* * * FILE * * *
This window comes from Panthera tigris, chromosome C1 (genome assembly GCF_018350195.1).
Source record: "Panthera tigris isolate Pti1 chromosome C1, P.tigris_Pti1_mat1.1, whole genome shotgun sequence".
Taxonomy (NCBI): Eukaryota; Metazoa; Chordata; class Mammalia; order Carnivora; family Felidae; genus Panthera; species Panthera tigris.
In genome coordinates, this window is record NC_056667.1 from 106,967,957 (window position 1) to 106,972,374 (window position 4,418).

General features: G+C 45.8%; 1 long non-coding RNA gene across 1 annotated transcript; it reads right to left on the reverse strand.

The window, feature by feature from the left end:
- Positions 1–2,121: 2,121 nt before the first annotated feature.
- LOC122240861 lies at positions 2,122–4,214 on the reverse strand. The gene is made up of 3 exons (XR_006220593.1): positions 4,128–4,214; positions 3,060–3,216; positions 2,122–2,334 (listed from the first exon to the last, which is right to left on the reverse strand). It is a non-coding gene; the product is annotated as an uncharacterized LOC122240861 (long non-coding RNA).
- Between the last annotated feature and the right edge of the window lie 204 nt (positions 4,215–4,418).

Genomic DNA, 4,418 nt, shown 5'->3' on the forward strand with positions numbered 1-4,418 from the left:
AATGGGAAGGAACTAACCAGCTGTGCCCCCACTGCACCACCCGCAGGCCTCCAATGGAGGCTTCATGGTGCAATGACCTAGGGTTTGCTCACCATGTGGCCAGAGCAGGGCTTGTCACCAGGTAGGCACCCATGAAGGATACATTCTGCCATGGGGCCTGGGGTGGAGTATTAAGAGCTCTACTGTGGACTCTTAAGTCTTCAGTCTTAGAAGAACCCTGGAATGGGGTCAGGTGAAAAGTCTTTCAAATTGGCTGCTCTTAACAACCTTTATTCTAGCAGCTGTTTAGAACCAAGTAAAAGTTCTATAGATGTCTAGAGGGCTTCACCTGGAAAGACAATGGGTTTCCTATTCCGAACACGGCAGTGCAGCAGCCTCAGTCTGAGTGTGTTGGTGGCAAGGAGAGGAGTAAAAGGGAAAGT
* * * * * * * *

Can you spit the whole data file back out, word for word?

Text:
This window comes from Panthera tigris, chromosome C1 (genome assembly GCF_018350195.1).
Source record: "Panthera tigris isolate Pti1 chromosome C1, P.tigris_Pti1_mat1.1, whole genome shotgun sequence".
Taxonomy (NCBI): Eukaryota; Metazoa; Chordata; class Mammalia; order Carnivora; family Felidae; genus Panthera; species Panthera tigris.
In genome coordinates, this window is record NC_056667.1 from 106,967,957 (window position 1) to 106,972,374 (window position 4,418).

General features: G+C 45.8%; 1 long non-coding RNA gene across 1 annotated transcript; it reads right to left on the reverse strand.

The window, feature by feature from the left end:
- Positions 1–2,121: 2,121 nt before the first annotated feature.
- LOC122240861 lies at positions 2,122–4,214 on the reverse strand. The gene is made up of 3 exons (XR_006220593.1): positions 4,128–4,214; positions 3,060–3,216; positions 2,122–2,334 (listed from the first exon to the last, which is right to left on the reverse strand). It is a non-coding gene; the product is annotated as an uncharacterized LOC122240861 (long non-coding RNA).
- Between the last annotated feature and the right edge of the window lie 204 nt (positions 4,215–4,418).

Genomic DNA, 4,418 nt, shown 5'->3' on the forward strand with positions numbered 1-4,418 from the left:
AATGGGAAGGAACTAACCAGCTGTGCCCCCACTGCACCACCCGCAGGCCTCCAATGGAGGCTTCATGGTGCAATGACCTAGGGTTTGCTCACCATGTGGCCAGAGCAGGGCTTGTCACCAGGTAGGCACCCATGAAGGATACATTCTGCCATGGGGCCTGGGGTGGAGTATTAAGAGCTCTACTGTGGACTCTTAAGTCTTCAGTCTTAGAAGAACCCTGGAATGGGGTCAGGTGAAAAGTCTTTCAAATTGGCTGCTCTTAACAACCTTTATTCTAGCAGCTGTTTAGAACCAAGTAAAAGTTCTATAGATGTCTAGAGGGCTTCACCTGGAAAGACAATGGGTTTCCTATTCCGAACACGGCAGTGCAGCAGCCTCAGTCTGAGTGTGTTGGTGGCAAGGAGAGGAGTAAAAGGGAAAGT